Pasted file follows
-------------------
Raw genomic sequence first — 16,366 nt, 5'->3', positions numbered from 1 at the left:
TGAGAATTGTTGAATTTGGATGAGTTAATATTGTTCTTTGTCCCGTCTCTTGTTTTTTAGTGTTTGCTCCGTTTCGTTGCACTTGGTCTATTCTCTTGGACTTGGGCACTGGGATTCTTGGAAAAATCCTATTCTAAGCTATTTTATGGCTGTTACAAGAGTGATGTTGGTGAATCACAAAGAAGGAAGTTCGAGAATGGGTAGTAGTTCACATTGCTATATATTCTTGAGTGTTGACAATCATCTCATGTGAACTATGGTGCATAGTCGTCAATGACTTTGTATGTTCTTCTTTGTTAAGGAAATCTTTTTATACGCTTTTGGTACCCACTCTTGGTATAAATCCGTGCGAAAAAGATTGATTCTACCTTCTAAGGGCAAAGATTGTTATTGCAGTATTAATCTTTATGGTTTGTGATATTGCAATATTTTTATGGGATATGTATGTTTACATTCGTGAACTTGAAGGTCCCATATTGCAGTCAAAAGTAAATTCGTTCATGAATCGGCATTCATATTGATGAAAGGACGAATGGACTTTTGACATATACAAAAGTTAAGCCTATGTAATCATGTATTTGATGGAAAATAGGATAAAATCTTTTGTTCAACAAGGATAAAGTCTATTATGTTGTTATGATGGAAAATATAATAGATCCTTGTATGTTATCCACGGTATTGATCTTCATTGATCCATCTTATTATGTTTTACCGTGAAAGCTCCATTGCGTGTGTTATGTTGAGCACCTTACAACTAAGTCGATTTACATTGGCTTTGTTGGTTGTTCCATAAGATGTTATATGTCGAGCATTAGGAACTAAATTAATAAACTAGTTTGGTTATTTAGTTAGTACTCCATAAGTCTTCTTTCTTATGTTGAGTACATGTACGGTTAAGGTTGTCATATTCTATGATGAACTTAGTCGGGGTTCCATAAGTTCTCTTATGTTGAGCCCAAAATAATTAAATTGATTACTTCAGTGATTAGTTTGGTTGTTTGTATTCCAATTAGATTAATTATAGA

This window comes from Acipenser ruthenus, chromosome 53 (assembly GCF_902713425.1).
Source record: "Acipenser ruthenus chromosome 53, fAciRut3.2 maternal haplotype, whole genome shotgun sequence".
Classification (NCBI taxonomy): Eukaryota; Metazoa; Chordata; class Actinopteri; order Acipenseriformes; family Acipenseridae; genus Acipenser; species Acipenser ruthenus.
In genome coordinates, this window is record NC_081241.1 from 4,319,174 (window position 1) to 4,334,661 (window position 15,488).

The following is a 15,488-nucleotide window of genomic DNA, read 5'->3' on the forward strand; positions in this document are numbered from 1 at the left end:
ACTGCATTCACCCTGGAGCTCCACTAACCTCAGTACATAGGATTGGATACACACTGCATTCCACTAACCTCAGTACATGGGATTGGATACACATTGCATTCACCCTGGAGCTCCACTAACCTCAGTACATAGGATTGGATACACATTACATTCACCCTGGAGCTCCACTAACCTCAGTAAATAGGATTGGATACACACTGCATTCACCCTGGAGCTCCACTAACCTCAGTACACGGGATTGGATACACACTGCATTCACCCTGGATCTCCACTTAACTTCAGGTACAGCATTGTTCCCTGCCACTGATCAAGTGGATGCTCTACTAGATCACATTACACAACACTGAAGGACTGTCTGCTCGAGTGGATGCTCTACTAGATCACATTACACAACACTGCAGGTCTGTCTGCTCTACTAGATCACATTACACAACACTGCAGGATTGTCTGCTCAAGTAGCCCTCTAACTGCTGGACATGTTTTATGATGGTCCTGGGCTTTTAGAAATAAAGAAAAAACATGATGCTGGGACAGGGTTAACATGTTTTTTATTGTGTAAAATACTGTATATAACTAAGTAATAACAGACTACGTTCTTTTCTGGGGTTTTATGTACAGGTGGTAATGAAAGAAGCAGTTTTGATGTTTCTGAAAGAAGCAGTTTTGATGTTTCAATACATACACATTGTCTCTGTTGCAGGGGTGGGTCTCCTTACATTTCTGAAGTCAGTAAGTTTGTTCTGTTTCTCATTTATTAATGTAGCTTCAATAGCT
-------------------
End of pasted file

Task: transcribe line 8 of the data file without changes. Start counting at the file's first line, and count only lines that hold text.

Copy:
ACTGCATTCACCCTGGAGCTCCACTAACCTCAGTACATAGGATTGGATACACACTGCATTCCACTAACCTCAGTACATGGGATTGGATACACATTGCATTCACCCTGGAGCTCCACTAACCTCAGTACATAGGATTGGATACACATTACATTCACCCTGGAGCTCCACTAACCTCAGTAAATAGGATTGGATACACACTGCATTCACCCTGGAGCTCCACTAACCTCAGTACACGGGATTGGATACACACTGCATTCACCCTGGATCTCCACTTAACTTCAGGTACAGCATTGTTCCCTGCCACTGATCAAGTGGATGCTCTACTAGATCACATTACACAACACTGAAGGACTGTCTGCTCGAGTGGATGCTCTACTAGATCACATTACACAACACTGCAGGTCTGTCTGCTCTACTAGATCACATTACACAACACTGCAGGATTGTCTGCTCAAGTAGCCCTCTAACTGCTGGACATGTTTTATGATGGTCCTGGGCTTTTAGAAATAAAGAAAAAACATGATGCTGGGACAGGGTTAACATGTTTTTTATTGTGTAAAATACTGTATATAACTAAGTAATAACAGACTACGTTCTTTTCTGGGGTTTTATGTACAGGTGGTAATGAAAGAAGCAGTTTTGATGTTTCTGAAAGAAGCAGTTTTGATGTTTCAATACATACACATTGTCTCTGTTGCAGGGGTGGGTCTCCTTACATTTCTGAAGTCAGTAAGTTTGTTCTGTTTCTCATTTATTAATGTAGCTTCAATAGCT